Saturday, June 12, 2010

The Joy of Flying

“Cabin crew to your stations for takeoff.”

Even after 28 years of being a loyal patron of the airline industry, the announcement for cabin crew to take their seats never fails to evoke a thrill within me. After all, the captain’s request for the crew to be seated is usually the final announcement before the aircraft’s exhilarating rush across the runway and graceful leap into the sky.


Some days ago, on a flight from Delhi to Mumbai, I thought about my fascination for flying. What is it about flying that captures my wonder so much that no matter how many times I fly, I still look forward to the next flight? I mean, it’s not like I’m new to flying or anything. My first international flight was barely a few months after I was born, and that was the first of tons more to follow, across cities and even continents.

I’ve flown so much that I recognize all the mechanical sounds and events that now seem routine during a flight. Like the wheels wrapping up after takeoff and being lowered down when the flight is cleared to land. Or the bright beam of light that comes on below the plane shortly before it makes a final descent towards the airport at night. Or the extension flaps that miraculously grow out of the wings as the plane negotiates its landing in stormy weather. Not to miss that very slight but noticeable drop in altitude accompanied by a lowering of the engine noise about forty minutes to a half hour before we’re due to land, that tells me we’ve begun our descent even before the seat belt sign is turned on and the descent is made official.

I have a feeling that if studying Math and Physics weren't pre-requisites, I might just have become a pilot!

But back to my pondering on the reason for this fascination. What is it that still makes me pine for the window seat, like a child sitting in a plane for the first time does? I’ve begun to acknowledge that flying is a deeply spiritual experience for me. And that’s why I love it so much. That’s why I would choose a flight over a train ride, any day. It’s the whole deal of flying away from the world, up into a realm where all I can see is an expanse of “nothingness.” Where the shades of blue always make me gasp with wonder, and the multitude of pink and orange hues painted across the evening sky elicit that familiar “wow” reaction from me, every single time.

As I look out the window, I am reminded of the greatness of this Universe. Of how much there is to it, and of how small our world really is, in the larger scheme of things. Out there in the stratosphere that we are racing through at 800 kilometres an hour, I see a realm that we humans cannot occupy with our ugly buildings, and pollute with our plastic trash. Finally, a place reserved only for the Gods. Well, and for planes too! This is a realm of the Universe that is so close to us on Earth, yet, so very still. Such a contrast to the restless lives that we lead down below.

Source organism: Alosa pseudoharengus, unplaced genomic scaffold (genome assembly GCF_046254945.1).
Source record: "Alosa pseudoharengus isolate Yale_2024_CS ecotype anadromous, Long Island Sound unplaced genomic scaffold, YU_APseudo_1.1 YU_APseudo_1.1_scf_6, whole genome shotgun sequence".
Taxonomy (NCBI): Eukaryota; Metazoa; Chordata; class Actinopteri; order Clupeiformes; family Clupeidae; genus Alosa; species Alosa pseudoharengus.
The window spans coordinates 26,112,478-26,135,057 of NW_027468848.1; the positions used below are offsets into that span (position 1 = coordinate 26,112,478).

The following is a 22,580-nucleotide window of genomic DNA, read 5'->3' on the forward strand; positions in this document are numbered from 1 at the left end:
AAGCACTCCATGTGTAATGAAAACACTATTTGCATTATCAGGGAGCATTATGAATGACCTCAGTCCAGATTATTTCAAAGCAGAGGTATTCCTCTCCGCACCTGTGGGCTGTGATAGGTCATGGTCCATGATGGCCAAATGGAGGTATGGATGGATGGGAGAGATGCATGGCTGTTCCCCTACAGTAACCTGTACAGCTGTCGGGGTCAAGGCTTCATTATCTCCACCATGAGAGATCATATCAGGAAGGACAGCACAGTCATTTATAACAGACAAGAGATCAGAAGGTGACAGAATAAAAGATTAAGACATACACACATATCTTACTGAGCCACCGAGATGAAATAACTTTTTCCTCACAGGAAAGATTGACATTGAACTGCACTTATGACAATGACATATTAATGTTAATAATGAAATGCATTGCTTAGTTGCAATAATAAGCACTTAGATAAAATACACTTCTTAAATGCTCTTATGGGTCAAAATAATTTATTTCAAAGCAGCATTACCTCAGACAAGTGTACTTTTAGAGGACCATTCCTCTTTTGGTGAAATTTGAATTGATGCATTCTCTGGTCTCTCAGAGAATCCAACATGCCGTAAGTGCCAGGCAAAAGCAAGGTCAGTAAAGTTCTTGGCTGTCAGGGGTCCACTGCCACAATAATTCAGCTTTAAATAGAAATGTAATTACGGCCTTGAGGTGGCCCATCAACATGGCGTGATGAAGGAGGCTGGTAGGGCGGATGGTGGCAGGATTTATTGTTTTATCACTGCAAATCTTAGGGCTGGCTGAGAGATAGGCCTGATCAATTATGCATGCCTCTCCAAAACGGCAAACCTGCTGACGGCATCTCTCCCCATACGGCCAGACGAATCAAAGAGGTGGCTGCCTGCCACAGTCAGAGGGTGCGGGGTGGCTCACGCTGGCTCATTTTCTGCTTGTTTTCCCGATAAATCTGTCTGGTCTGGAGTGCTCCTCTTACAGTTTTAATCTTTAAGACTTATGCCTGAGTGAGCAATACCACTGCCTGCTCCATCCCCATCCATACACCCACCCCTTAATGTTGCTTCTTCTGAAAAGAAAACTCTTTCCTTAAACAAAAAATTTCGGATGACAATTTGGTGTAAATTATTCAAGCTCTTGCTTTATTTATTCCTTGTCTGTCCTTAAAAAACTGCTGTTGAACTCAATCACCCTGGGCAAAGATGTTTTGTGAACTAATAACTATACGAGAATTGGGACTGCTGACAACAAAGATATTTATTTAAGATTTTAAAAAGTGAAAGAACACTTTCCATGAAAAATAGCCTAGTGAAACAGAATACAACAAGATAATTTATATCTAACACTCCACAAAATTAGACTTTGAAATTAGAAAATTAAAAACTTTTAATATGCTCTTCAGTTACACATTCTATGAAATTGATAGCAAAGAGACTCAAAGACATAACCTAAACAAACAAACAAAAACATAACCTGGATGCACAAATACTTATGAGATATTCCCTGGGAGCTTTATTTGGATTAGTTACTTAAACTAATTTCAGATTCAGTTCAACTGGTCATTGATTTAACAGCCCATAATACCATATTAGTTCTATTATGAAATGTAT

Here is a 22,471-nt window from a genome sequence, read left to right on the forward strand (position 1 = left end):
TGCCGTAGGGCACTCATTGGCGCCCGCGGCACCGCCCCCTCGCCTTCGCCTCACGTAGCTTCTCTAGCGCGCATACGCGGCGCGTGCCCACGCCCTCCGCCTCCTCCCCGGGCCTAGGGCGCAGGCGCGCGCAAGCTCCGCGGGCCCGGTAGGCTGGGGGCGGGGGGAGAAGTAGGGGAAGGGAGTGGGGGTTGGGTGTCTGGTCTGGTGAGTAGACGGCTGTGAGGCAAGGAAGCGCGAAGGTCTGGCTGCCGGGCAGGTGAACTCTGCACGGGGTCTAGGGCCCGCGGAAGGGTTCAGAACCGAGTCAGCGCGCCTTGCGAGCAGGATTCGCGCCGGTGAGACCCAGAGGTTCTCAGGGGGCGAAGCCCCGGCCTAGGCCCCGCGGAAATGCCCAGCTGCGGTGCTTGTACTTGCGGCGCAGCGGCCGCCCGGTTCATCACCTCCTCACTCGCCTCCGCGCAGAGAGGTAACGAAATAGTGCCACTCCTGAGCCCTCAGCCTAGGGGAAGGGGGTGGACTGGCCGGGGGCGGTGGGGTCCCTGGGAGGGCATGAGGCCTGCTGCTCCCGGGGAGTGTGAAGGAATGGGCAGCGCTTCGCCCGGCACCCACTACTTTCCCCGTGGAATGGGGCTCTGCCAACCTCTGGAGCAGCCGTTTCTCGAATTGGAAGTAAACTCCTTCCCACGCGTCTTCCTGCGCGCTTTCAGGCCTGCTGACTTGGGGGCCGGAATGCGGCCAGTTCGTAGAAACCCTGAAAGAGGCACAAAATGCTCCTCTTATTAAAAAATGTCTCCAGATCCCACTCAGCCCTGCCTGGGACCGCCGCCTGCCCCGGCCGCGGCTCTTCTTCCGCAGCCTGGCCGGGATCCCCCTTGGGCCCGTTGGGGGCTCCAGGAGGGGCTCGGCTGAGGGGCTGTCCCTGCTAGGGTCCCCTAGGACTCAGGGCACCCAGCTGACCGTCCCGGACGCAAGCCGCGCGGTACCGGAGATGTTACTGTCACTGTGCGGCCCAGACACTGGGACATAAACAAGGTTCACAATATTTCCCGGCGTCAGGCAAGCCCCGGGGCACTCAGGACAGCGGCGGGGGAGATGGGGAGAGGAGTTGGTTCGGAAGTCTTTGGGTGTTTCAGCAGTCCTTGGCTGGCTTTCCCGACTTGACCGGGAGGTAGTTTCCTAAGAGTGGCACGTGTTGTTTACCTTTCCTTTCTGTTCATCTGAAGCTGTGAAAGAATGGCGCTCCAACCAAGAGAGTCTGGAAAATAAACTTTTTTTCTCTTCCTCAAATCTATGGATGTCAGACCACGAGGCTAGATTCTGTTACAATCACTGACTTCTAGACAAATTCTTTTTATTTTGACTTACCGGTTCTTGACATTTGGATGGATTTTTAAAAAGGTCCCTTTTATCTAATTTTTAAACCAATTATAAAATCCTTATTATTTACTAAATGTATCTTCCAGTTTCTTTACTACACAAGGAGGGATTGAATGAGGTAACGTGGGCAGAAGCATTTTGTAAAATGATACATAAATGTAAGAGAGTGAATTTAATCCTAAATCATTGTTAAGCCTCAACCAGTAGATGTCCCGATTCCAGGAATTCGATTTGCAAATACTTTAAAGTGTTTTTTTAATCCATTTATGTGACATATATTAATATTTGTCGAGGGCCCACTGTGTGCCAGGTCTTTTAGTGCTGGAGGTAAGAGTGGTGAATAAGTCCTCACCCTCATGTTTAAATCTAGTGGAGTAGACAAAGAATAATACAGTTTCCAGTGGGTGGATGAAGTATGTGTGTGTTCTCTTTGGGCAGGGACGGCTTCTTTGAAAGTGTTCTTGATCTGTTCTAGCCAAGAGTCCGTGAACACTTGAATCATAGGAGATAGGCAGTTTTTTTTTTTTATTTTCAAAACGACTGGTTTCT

Stillness… what I attempt to experience during my meditation sessions. Now here it is, right outside my window.

As we approach Mumbai, we’re greeted by huge monsoon clouds. At first, the clouds look like isolated clumps of cotton candy and we rush in and out of them within seconds. I look into the distance, and see a cloud float past in the shape of an angel. She’s lying on her back floating through the air, gleefully playing with fluffy lion cubs who sit by her side.

I am humbled. Reminded that I am a guest in the realm of the Gods.

As I continue to look ahead, I see a dark grey cloud hurtling towards us. I turn to Saraswati who’s sitting beside me, and I announce to her with a very serious face, “We’re heading for some serious clouds.” My obsession with the goings-on outside the plane window has always baffled her, ever since we were toddlers flying on late night Emirates flights from Dubai to Mumbai way back in the 80s. While I preoccupy myself with angels floating outside the window, her meditations are with her books that she voraciously reads on flights.

Our plane leaps into the “serious” cloud cover. We’re tossed around for a bit, and then “Shoom”… the cloud is gone. Just like that. There’s sunshine again. I turn to her and clarify, “Never mind, it was just a passing cloud.” As I hear myself say that, I smile. I love the little insight that I just stumbled onto. The “passing cloud” metaphor that we freely use for life’s experiences couldn’t have made more sense than it did right now.

“Crew to your stations for landing.”

The city of Mumbai beckons to us from below. As the plane descends into this great city, I am reminded that our holiday has only just begun. Yet, as I return to the bustle of Earth below, I feel like a part of the holiday has just ended – the part that took place up in the heavens.

(Also posted on my blog)

3 comments:

Mrs Macnaughty said...

There is something about aviation that captures people and sucks them. I love it too - despite the damage it does. It's addictive. I love airports and watching them work. I marvel at man's engineering and our ability to synchronise our functions.

Nice blog. ;)


http://amodernmilitarymother.wordpress.com/

Sai said...

Thank you, Mrs Macnaughty! Glad you liked it! :-) It's so true, the aviation industry requires tremendous 'cohesiveness' in order to function. Quite amazing to watch it all come together at airports!

Lynne Walker said...

I've experienced some meditative moments staring out the airplane window at the stunning sights as well. Thanks for sharing this.